If you follow me on Instagram or Facebook, you know I’m tackling a huge DIY project at my home—removing a chain link fence and replacing it with a DIY Picket Fence! It has been on my to-do list for several years, and I just can’t put it off any longer. It needs to be done ASAP.
First, I’ll share a few pictures that will tell you the story of why this fence needs to come down.
Most of the components are no longer connected how the should be.
The fence is rusting, as it is probably almost as old as I am!
This very sad back corner is the worst of the entire fence. You can see the fence is no longer connected to the top rail—which is no longer connected at the corner post.
This is the same corner, but from a different vantage point. Notice the second post from the corner going up the street. It has sunk about a foot into the ground away from the top rail.
This is that same section of fence, one of the smaller sections, with only a few poles. This part of the fence was actually the shortest (in height) of the entire fence. From the ground the height was a full 10 inches shorter than the highest point of the fence (along the driveway) Removing this part of the fence was the most challenging due to two trees growing into the fence over the years.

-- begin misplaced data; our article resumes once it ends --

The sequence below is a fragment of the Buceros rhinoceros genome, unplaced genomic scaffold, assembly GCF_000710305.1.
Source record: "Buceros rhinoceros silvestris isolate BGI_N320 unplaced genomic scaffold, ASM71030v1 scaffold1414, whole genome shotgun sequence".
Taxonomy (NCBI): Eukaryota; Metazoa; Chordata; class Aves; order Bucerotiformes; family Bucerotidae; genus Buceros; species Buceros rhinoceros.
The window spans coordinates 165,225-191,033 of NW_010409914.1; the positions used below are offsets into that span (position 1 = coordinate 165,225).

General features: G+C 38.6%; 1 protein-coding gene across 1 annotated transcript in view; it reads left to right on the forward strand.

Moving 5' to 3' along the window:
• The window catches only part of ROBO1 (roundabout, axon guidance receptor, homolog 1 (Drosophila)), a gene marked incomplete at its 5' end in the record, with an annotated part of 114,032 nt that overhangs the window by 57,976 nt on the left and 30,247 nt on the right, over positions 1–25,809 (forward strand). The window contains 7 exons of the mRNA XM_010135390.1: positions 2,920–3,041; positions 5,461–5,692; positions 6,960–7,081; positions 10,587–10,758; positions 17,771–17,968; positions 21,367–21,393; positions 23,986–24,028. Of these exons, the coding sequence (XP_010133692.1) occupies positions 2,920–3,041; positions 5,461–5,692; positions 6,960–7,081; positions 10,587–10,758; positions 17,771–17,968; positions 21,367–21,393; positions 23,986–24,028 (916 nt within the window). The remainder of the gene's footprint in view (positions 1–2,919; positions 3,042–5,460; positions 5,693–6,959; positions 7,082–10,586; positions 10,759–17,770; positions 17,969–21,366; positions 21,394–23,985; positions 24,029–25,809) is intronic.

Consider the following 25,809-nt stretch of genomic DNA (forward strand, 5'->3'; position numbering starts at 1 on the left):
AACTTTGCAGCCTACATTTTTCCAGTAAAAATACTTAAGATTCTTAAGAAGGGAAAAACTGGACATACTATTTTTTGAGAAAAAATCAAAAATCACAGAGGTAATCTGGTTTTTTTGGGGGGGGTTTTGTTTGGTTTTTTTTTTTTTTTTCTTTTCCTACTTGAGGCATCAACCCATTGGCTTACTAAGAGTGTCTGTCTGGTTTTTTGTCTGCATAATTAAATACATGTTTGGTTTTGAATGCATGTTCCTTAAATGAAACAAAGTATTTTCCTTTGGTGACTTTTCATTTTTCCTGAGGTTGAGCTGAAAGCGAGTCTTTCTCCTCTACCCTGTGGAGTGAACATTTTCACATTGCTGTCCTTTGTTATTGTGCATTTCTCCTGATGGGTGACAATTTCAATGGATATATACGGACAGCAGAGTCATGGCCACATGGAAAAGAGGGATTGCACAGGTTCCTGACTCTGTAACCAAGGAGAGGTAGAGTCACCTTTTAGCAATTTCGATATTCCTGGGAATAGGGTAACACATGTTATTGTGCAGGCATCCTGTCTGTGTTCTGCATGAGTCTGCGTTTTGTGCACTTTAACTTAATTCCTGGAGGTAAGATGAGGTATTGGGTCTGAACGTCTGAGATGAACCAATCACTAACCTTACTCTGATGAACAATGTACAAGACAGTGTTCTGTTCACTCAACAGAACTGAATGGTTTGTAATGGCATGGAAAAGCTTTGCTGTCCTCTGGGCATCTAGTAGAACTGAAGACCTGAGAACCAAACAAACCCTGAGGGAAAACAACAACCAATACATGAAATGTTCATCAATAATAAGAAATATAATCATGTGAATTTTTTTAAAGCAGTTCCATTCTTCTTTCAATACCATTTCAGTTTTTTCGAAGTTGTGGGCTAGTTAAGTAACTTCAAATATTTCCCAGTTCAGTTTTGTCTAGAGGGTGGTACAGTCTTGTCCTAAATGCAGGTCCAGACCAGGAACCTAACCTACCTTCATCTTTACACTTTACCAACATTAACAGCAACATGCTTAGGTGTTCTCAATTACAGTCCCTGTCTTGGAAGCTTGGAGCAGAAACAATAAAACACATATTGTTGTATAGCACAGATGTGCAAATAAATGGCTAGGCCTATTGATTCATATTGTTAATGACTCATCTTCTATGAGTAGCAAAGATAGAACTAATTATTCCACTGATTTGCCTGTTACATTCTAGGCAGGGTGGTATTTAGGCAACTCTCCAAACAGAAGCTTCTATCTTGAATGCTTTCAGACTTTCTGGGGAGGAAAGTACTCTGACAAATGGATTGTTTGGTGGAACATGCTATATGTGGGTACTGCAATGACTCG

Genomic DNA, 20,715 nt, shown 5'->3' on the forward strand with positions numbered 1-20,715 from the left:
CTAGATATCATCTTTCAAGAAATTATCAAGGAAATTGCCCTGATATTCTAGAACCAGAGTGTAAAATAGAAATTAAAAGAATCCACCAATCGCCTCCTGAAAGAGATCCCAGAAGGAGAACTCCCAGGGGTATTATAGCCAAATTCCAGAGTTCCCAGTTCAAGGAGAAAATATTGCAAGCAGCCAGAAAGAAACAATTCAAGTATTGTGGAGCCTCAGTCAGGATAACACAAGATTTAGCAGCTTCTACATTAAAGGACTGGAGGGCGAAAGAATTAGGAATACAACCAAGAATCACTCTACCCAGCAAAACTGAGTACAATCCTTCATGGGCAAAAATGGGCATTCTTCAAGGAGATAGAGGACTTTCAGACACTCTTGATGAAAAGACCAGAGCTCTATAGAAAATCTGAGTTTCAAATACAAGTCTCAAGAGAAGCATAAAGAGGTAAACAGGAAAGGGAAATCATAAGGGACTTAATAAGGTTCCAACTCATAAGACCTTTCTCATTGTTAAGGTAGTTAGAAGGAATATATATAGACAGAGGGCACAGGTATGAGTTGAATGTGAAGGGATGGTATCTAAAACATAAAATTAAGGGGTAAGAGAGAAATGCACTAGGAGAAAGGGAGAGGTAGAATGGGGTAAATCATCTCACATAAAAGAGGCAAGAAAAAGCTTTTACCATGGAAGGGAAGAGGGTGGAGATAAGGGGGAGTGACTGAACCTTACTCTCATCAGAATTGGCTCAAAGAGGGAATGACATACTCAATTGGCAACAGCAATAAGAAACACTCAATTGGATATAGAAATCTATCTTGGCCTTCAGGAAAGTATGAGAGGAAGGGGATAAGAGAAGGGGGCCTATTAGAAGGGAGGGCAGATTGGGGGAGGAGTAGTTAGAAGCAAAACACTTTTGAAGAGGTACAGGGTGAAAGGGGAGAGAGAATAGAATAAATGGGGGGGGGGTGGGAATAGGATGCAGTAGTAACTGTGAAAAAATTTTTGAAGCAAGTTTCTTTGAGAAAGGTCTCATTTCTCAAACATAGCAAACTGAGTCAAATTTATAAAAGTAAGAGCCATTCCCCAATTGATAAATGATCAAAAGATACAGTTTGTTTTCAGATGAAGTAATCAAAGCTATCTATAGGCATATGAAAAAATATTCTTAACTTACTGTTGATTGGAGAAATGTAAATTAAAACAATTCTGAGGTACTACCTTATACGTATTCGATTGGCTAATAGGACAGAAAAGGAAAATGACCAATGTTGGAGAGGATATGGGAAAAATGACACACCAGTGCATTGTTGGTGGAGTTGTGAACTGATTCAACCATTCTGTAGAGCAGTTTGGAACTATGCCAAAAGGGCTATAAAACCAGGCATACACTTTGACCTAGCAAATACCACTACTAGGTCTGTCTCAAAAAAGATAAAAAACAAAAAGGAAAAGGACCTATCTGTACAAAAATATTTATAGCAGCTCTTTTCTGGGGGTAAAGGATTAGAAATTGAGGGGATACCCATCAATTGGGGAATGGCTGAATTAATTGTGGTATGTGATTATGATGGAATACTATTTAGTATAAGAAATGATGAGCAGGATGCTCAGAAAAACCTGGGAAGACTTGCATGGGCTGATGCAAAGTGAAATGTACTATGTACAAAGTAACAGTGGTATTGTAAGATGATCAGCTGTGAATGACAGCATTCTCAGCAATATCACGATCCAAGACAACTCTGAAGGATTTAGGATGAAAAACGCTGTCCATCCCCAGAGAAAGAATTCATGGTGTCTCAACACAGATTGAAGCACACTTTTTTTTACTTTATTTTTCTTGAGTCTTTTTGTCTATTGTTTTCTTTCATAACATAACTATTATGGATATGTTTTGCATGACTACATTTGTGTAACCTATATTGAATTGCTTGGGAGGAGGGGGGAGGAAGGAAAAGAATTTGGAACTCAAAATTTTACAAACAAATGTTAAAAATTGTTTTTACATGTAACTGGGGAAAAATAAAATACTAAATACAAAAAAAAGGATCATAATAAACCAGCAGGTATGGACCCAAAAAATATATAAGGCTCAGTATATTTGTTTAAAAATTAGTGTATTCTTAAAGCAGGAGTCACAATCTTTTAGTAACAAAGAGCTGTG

In addition, 10” of the fence was buried into the ground.
You can see here how bad the top rails of the chain link fence were bent.
A neighbor (Rodney) from down the street is the brains behind all of this work. Well, truth be told, he’s also the BRAWN behind the work. Most of the poles were dug up, and they will be re-used as will the better portions of the fence. We did temporarily leave a few very stationary posts for measuring etc. There were FIVE posts that will remain for the new fence. Stay tuned for details on that.
Hanging on the fence is my DIY reclaimed fence flag.
After removing the chain link fence.
The small red “cross” looking item is the PVC pipe fire hydrant I made for my little Louie.
If you look closely, you will see a difference in the color of the leaves on the tree. As my series continues, the leaves will tell their own story of how long this project has taken.
The porch swing enclosure has been there since 1988. It has needed to be removed for quite a while.
So, while the fence and posts were gone, I took advantage of the situation and removed all of the lattice sections. I literally just pushed them over. After taking this picture I removed the two smaller sections.
More projects visible here. On the right you can see my Glass Topiary and the Candlestick Birdbath that was featured in Woman’s Day AND Reloved Magazine! Hanging from the swing is the Wind Chime I repaired
I can’t wait to share more details with you next week.
I thought doing the prep work was going to take the most time, but actually all of it is moving rather slowly due to shorter work days because of the time change.
Have you ever removed a chain link fence?